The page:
The first five presidents of the AHA were Unitarian ministers, and the UUA became the primary promoter, proselytizer, and source of AHA members, at the same time attracting some of the best and brightest of the age to serve as ministers. In the 1950s and ’60s, these ministers were responsible for deepening humanist thought and practice, and for bringing many to humanism. A 1963 report titled “The Free Church in a Changing World” indeed suggested that because the identity of the UUA was so dominated by humanism, it should openly identify itself as such and build on identification with reason and science. In 1989, fully 73 percent of UUs identified as either humanists or atheists. In 1992 it was estimated to be 49 percent and in 1997 it was down to 46 percent. Today, less than 40 percent of UUs identify as humanists or atheists, and many have no idea what humanism is. Still, the vast majority are certainly humanistic (that is, people-centered vs. God-centered).
Why is it that today the UUA has moved toward a focus on indiscriminate pluralism and radical tolerance rather than reason in religion?
At the time of the merger of the Unitarian and Universalist associations in 1961, the Universalists had changed their message from one of universal salvation in heaven to one embracing all theologies universally and uncritically. A quiet debate developed over what path to take, reason in religion or radical pluralism. Radical pluralism won out.
Part of the retreat from reason was due to the many humanists who pushed an argumentative rationalism with little tolerance for theists. A stereotype developed of humanists as angry old white men with little appreciation for the values of kindness, compassion, forbearance, and community building. Of course this stereotype was led by a few misanthropes and didn’t represent the majority of more balanced humanists.
At the same time society saw the rise of a neo-romantic counterculture where the experiential was valued over the rational (as expressed in the phrase “sex, drugs, and rock ’n roll”) and pseudoscience was valued over empirical evidence. Nonsensical beliefs such as astrology, faith healing, and spiritualism grew rapidly. Then with the advent of the Moral Majority and TV evangelism, fundamentalism became mainstream and moved society even further to the religious right.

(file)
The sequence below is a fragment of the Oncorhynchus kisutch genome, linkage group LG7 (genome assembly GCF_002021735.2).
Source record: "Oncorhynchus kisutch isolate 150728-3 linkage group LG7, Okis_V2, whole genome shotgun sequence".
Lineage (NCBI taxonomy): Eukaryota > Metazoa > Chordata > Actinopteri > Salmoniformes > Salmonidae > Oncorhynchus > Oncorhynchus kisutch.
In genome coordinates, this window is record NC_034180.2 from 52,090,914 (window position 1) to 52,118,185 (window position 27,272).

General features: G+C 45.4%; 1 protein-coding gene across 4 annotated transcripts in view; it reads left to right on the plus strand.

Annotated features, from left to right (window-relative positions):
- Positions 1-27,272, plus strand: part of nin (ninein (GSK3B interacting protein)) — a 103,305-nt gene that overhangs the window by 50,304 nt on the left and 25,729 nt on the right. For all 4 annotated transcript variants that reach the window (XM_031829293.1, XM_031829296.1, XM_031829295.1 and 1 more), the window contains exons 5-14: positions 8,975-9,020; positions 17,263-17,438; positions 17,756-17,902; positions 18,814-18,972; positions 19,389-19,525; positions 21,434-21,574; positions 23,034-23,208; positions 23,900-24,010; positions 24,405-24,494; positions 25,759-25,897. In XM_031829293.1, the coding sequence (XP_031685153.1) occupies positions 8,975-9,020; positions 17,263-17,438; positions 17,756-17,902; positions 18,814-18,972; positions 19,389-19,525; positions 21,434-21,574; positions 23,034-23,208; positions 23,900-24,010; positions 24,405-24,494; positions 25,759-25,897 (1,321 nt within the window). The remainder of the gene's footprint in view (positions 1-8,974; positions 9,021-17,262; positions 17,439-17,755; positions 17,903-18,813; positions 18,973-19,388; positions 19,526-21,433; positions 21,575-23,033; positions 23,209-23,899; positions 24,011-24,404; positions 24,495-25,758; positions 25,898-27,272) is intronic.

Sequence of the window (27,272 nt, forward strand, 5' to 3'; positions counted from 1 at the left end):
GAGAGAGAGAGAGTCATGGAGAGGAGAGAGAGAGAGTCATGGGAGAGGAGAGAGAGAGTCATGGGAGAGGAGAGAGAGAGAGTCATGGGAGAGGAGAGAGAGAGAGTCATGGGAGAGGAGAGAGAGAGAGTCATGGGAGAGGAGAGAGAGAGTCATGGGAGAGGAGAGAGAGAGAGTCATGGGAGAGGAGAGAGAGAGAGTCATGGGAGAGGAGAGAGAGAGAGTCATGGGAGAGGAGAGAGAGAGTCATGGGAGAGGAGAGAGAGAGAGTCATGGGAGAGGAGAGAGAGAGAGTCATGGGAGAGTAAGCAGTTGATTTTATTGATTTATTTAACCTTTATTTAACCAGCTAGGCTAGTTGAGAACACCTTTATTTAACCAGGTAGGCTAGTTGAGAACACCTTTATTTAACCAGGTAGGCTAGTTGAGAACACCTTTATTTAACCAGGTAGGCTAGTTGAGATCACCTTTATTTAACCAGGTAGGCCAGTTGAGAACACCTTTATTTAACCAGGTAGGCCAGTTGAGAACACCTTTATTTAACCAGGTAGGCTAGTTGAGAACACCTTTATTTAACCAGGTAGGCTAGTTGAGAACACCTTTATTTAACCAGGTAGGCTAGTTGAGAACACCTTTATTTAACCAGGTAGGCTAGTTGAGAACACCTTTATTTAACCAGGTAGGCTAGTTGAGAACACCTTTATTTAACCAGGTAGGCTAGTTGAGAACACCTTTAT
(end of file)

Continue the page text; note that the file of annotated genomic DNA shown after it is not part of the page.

Turning away from the Enlightenment project was in some ways part of an American tradition. As Richard Hofstadter observed in his Pulitzer Prize-winning 1963 book, Anti-Intellectualism in American Life: “Intellect in America is resented as a kind of excellence, as a claim to distinction, as a challenge to egalitarianism, as a quality which almost certainly deprives a man or woman of the common touch.”
One of the most disastrous developments was the emergence of postmodernism with its premise that all we know is a social construct, and that both the Enlightenment and the Romantic projects were merely tools used to rationalize power and control over others. As an extreme form of subjectivism and skepticism, postmodernism took over academia, the UU ministry, and, more subtly, the general culture. Without even knowing of its ideological basis, many ministers and lay people still adhere to its bias toward relativism and anti-intellectualism with sentiments like “One belief is as good as another,” “Who am I to judge?” and “It’s all relative.”